Alpine admit to being ‘caught out’ by focus on engine performance

Jon Wilde
Esteban Ocon's Alpine car next to a cherry-picker. Marina Bay October 2022.

Esteban Ocon's Alpine car next to a cherry-picker after retirement from the Singapore Grand Prix. Marina Bay October 2022.

Renault’s brave approach with their 2022 F1 engine is now coming back to bite Alpine, the team’s chief technical officer Pat Fry has conceded.

Back in February, just before initial pre-season testing in Barcelona, Alpine CEO Laurent Rossi revealed he had urged Renault to “explore the limits as much as possible”.

Rossi had added: “I’d rather have a power unit where I can be sure maximum performance has been teased out than sit there comfortably with a reliable power unit that doesn’t perform.”

Now, after 17 races of the campaign, those words have returned to haunt Alpine because they are very much paying the price for a lack of reliability.

Fernando Alonso, who has already served two grid penalties this year for exceeding the permitted number of power-unit parts, has admitted he is facing a third following a double DNF for the team at the Singapore Grand Prix.

Both Alonso and Esteban Ocon retired within seven laps of each other due to what team boss Otmar Szafnauer had initially – and wrongly, as it transpired – suspected was a “similar power-unit problem”.

With Alonso saying he thinks he may have lost up to 60 points because of breakdowns this season, that has put Alpine in a battle they will think they should be winning clearly against McLaren for P4 in the Constructors’ Championship rather than trailing by four points going into the Japanese Grand Prix.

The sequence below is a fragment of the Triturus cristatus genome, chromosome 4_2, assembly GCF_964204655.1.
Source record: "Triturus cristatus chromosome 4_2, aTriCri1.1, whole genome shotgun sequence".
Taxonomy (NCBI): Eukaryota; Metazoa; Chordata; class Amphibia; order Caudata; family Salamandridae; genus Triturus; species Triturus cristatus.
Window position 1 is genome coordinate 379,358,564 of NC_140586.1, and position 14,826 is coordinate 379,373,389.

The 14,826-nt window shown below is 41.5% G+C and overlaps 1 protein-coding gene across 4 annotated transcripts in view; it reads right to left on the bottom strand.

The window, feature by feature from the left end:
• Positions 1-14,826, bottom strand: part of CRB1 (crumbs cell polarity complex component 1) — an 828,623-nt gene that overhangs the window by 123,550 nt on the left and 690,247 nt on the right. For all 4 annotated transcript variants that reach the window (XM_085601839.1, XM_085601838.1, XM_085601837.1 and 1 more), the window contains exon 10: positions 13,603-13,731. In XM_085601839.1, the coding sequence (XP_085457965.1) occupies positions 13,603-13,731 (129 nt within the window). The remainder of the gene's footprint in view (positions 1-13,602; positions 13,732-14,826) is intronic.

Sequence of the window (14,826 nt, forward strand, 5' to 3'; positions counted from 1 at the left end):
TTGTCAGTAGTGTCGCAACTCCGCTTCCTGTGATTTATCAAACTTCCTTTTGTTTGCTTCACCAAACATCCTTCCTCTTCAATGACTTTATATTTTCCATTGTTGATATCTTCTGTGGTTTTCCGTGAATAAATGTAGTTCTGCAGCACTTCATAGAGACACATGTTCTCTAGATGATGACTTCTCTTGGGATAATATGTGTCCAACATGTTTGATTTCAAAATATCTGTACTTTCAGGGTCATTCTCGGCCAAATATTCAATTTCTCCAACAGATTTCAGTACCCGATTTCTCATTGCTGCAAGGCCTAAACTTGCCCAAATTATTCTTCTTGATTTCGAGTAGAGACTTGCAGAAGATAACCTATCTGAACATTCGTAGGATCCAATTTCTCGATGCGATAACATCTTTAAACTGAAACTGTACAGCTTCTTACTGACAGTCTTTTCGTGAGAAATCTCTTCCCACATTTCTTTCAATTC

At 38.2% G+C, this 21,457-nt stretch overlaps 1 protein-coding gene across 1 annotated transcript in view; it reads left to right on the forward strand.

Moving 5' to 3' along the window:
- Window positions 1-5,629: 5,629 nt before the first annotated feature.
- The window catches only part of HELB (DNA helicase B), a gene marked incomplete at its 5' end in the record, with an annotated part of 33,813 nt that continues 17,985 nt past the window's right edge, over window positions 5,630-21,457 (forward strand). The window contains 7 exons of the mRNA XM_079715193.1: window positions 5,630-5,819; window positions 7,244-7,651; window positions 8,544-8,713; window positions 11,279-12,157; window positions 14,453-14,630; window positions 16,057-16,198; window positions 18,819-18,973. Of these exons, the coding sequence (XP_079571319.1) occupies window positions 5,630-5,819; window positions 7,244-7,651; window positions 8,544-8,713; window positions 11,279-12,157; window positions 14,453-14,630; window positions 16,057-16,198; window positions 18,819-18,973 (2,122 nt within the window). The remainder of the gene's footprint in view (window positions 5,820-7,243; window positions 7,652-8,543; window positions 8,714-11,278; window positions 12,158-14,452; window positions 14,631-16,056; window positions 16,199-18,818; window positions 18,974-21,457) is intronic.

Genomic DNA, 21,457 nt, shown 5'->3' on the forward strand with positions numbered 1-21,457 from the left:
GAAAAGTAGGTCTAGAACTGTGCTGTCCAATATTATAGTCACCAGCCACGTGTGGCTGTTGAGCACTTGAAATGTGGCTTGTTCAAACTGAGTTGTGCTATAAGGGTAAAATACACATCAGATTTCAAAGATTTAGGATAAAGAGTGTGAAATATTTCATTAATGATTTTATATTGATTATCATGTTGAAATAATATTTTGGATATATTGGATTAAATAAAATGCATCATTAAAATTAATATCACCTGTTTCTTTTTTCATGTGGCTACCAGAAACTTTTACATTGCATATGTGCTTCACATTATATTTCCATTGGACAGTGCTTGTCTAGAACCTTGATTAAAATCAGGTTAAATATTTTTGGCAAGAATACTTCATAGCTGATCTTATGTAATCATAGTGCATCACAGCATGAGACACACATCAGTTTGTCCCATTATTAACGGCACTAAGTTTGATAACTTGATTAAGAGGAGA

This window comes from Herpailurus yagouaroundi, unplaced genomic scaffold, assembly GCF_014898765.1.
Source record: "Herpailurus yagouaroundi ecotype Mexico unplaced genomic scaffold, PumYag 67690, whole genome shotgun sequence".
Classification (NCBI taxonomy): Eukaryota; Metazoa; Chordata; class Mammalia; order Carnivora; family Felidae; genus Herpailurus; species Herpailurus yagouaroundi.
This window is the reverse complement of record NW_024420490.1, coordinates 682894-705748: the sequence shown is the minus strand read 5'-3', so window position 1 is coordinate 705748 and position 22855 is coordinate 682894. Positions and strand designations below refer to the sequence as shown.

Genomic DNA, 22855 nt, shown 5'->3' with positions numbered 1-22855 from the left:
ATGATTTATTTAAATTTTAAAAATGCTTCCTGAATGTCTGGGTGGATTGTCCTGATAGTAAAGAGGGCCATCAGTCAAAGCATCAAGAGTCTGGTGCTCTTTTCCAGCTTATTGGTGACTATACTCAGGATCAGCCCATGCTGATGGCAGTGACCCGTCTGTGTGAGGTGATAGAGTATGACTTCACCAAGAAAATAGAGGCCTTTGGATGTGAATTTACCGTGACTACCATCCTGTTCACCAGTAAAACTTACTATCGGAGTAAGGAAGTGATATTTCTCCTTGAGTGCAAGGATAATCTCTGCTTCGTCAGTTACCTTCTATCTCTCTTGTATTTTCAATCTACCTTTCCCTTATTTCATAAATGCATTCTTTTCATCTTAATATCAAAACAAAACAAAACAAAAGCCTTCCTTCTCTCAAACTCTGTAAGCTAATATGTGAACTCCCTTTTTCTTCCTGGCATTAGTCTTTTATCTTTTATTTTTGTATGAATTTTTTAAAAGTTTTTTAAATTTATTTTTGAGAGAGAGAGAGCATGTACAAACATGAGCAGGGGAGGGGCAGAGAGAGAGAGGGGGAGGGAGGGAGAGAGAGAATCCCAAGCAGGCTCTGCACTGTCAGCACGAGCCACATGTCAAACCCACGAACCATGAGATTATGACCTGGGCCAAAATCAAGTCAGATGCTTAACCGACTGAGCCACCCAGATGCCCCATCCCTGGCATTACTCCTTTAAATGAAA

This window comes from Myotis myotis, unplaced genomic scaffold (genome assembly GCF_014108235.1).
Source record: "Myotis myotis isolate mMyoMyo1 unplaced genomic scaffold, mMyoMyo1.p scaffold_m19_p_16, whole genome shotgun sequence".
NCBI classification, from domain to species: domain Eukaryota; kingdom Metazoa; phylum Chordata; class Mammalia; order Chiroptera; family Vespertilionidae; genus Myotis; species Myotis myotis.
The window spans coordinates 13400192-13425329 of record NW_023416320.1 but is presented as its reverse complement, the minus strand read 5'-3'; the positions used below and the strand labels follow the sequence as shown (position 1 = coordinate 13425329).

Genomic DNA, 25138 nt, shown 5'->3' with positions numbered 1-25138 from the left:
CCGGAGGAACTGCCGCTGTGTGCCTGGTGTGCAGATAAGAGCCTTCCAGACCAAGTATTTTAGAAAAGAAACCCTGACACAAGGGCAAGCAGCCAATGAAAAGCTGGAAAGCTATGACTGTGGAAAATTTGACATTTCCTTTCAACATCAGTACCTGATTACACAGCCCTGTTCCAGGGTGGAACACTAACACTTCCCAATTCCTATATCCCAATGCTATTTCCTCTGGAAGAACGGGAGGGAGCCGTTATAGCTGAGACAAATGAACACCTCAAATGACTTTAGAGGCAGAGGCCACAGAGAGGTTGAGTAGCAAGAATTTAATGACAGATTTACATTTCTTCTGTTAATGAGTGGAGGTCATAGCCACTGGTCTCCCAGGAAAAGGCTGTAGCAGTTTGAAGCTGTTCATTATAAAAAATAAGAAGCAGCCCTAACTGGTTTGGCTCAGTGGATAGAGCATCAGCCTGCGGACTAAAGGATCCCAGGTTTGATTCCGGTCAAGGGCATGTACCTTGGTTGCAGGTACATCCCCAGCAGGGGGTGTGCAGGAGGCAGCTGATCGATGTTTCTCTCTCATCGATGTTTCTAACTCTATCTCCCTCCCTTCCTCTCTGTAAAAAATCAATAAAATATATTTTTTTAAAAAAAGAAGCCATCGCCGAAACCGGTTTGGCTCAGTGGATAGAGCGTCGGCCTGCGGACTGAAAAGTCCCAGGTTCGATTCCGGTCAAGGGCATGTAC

“There are always teething problems,” Fry told about the engine gremlins.

“Obviously we took a lot on this year, changing a huge amount. And we are a huge amount better off in terms of performance for what was done over the last couple of years really.

“Some great work has gone on but it was always done knowing we would chase performance, and reliability we would fix. And I think that’s a courageous way about moving forward, isn’t it? Every now and then you get caught out, as everyone does.”

Fry also confirmed the issues that afflicted Alonso and Ocon in Singapore had not actually been related after all.

“They were different problems,” he said. “The engines were back on Tuesday lunchtime, stripped and understood and we are working on it.

“The issues are relatively new, I would say. They need to be understood and until you dig into what the root cause is, you are never quite sure, are you? So you’ve got to do your analysis properly.”

Alonso had said in a drivers’ press conference at Suzuka that he may need to take another engine penalty before the end of the season, potentially at the United States Grand Prix next time out.

Asked about that prospect, Fry added: “I think until we understand the problem it’s hard to answer that question truthfully, to be honest.

“I honestly don’t know. At the moment, I don’t think we need to take any penalties here [in Japan].

“Esteban has some reasonable mileage left, Fernando, we need to have a think. But again, it all comes down to what the analysis says. It’s hard to know at the moment until all that work has been done.”

Read more: Fernando Alonso would be ‘close to the Mercedes’ were it not for lost Alpine points